The Upanishads and the Book of John
“Early on Sunday morning, while it was still dark, Mary Magdalene went to the tomb and saw that the stone had been taken away from the entrance. She went running to Simon Peter and the other disciple, whom Jesus loved, and told them, “They have taken the Lord from the tomb, and we don’t know where they have put him!”
Then Peter and the other disciple went to the tomb. The two of them were running, but the other disciple ran faster than Peter and reached the tomb first. He bent over and saw the linen cloths, but he did not go in. Behind him came Simon Peter, and he went straight into the tomb. He saw the cloth which had been around Jesus’ head. It was not lying with the linen cloths but was rolled up by itself. Then the other disciple who had reached the tomb first, also went in; he saw and believed.From the Gospel According to John, Holy Bible, 20:1-16
“But all those we love, alive or departed, and all things we desire but do not have, are found when we enter that space within the heart.”From the Changdogya Upanishad, 3:2
Our word for Easter comes from the pagan festival Ostara, a celebration of rebirth and renewal at the coming of spring. This isn’t an etymology blog, though, as wonderful as that would be. This is a personal reflection on Easter’s themes.
The springtime ideas of resurrection, reincarnation, and rebirth are kin in my mind. The Upanishads, the Bhagavad Gita, the Dhammapada, and the Bible all heed the cosmic seasons of birth, death, and renewal. And all these philosophies speak of liberation from this cycle, either through moksha, enlightenment, or through salvation via Jesus Christ.
Who is “the other disciple, the one who Jesus loves?” I remember being asked this at the start of many an Easter sermon. In all historical likelihood, John’s spiritual heirs were referring to John himself as “the other disciple” and the “disciple who Jesus loved.” But I prefer the way my grandad saw it— the other disciple is you and me. We come to the tomb of death and find it empty. Death is not a permanent condition, but a fundamental part of the process of reality. Yogic philosophy calls this the “Wheel of Samsara,” or reincarnation.
I don’t take that to mean that my individual soul packs up and moves to a new apartment of atoms in each lifetime, but that I am but a part of the great I AM, and always will be, as it manifests in living beings throughout the ages. This makes death but the dissolving of the habitual boundaries between I am and you are, they are and it is. Indeed, death is a returning to the whole to be reborn, and this is as joyous the women and the disciples at seeing Jesus again.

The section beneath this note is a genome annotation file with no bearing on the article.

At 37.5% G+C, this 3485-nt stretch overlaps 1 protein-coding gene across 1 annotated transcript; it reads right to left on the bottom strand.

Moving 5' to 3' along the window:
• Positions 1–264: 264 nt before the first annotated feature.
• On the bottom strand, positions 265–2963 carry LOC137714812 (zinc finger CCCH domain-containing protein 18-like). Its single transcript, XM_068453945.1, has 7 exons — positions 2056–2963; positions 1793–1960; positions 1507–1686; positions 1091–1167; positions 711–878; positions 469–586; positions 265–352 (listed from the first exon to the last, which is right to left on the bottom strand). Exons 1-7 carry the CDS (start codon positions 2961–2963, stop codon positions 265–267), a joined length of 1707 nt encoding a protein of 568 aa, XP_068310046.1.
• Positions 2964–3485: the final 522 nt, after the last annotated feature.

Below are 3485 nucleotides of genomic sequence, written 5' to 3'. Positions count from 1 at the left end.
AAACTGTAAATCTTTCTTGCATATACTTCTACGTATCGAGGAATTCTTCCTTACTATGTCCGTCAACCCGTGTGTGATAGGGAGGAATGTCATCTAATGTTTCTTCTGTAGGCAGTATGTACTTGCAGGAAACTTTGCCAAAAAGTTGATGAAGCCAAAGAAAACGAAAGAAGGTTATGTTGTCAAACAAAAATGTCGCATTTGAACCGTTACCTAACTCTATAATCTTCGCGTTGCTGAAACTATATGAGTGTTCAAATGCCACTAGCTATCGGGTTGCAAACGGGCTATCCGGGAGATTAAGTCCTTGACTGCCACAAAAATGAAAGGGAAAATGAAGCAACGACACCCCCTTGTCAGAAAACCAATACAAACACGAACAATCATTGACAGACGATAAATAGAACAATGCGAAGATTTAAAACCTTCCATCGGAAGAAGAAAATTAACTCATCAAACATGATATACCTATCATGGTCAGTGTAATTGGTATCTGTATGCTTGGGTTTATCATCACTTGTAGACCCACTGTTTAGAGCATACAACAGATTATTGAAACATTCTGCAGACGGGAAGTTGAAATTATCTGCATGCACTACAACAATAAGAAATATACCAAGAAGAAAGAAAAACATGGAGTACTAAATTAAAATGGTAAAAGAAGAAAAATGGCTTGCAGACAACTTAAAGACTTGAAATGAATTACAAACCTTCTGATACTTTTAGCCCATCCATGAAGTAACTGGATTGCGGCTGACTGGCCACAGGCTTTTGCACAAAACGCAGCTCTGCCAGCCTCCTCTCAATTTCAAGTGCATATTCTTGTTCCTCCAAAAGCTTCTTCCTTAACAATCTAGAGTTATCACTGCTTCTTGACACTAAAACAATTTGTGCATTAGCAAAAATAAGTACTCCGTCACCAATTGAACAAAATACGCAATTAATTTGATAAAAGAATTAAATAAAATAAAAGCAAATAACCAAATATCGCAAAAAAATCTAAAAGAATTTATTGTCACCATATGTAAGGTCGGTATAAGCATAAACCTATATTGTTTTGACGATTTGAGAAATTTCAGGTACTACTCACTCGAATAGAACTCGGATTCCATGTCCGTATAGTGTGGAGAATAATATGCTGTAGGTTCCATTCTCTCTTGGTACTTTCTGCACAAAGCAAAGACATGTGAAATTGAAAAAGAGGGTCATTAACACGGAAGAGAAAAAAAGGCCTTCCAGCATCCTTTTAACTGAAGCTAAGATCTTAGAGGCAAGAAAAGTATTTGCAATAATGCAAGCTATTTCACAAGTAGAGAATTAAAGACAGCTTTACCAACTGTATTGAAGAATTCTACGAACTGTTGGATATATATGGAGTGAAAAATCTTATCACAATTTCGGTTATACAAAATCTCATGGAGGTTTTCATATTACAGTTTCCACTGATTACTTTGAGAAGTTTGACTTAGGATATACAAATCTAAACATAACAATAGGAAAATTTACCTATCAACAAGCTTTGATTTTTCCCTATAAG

There is more, of course, to the story of Jesus’ resurrection than just new life, spring, rebirth. Forgiveness is there also, a washing clean. The yogic principle of Karma, which predates Christ by millennia, stipulates that as we move through lifetimes we learn to address the seeds of cause and effect planted in our consciousness by previous actions. I understand Christ-consciousness as redemptive of that cycle, or in yogic terms, transcending the Wheel of Samsara. I see enlightenment as releasing attachment to only the birth and life parts of the birth-life-death cycle inherent in reality.
“Do not cling to me,” Jesus tells Mary Magdalene, “For I have not yet been to my father in heaven.”The Gospel According to John 20:17
Personally, celebrating Easter beneath the shadow of the Covid-19 Pandemic is… weird. Dana and I drive up to the Adirondacks to hike to a comely view and scout out some summer climbing goals. On the way we listen wistfully to a church service, wishing we could be bored in the pews beside our families. I tear up at a fuzzy recording of a church choir singing a familiar off-key, too-slow-to-actually-sound-victorious rendition of “Christ the Lord is risen to-DAAY-HAAAY, Aha-AH-la-HA-lehe-YOOO-HOO-yaaaaaaa…”
Because this Easter is weird.
It is the first Easter without my Grandad, who was a pastor. I sang him “Amazing Grace” as he lay dying in the hospital last July. I watched his last breath, watched his last heartbeat pulse through his veins. It was the first death I have witnessed, and it was a mercy after the pain he had endured. This is the first Easter that I have known even a little bit, really, about death.
And this Easter is weird because the world passes this day sheltering while death passes over, as though Passover has not yet ended in triumph. We cannot gather to worship, or eat too many deviled eggs, to hold our nieces on their first Easter, to watch them giggle at crocuses in the new light of spring. We hunker down to minimize death, a death that comes as it has always come, as an act of nature, an act of God. And we should, so that we preserve the lives of dear ones who need not go yet, otherwise.
I look out the window and think about the message of Jesus. I feel forgiven, and I feel forgiving. Forgiveness is salvation.
If I can forgive the universe for the cosmic cycle of birth, life, death and rebirth, I am free. Jesus dies upon the cross and rises again, to show that there is no final triumph of death, decay, winter, sin, call it what you will. The cycle goes on. I can be present with it.
Jesus’ message is one of forgiveness, but not just receiving forgiveness for my own faults. I also must forgive, not only other people, but a universe that kills. If I can forgive reality for the pain it causes and accept it, I can enter the salvation of living in the present. Which, as my teacher Sean Murphy Sensei says, is the only place that our lives (and death) actually happen.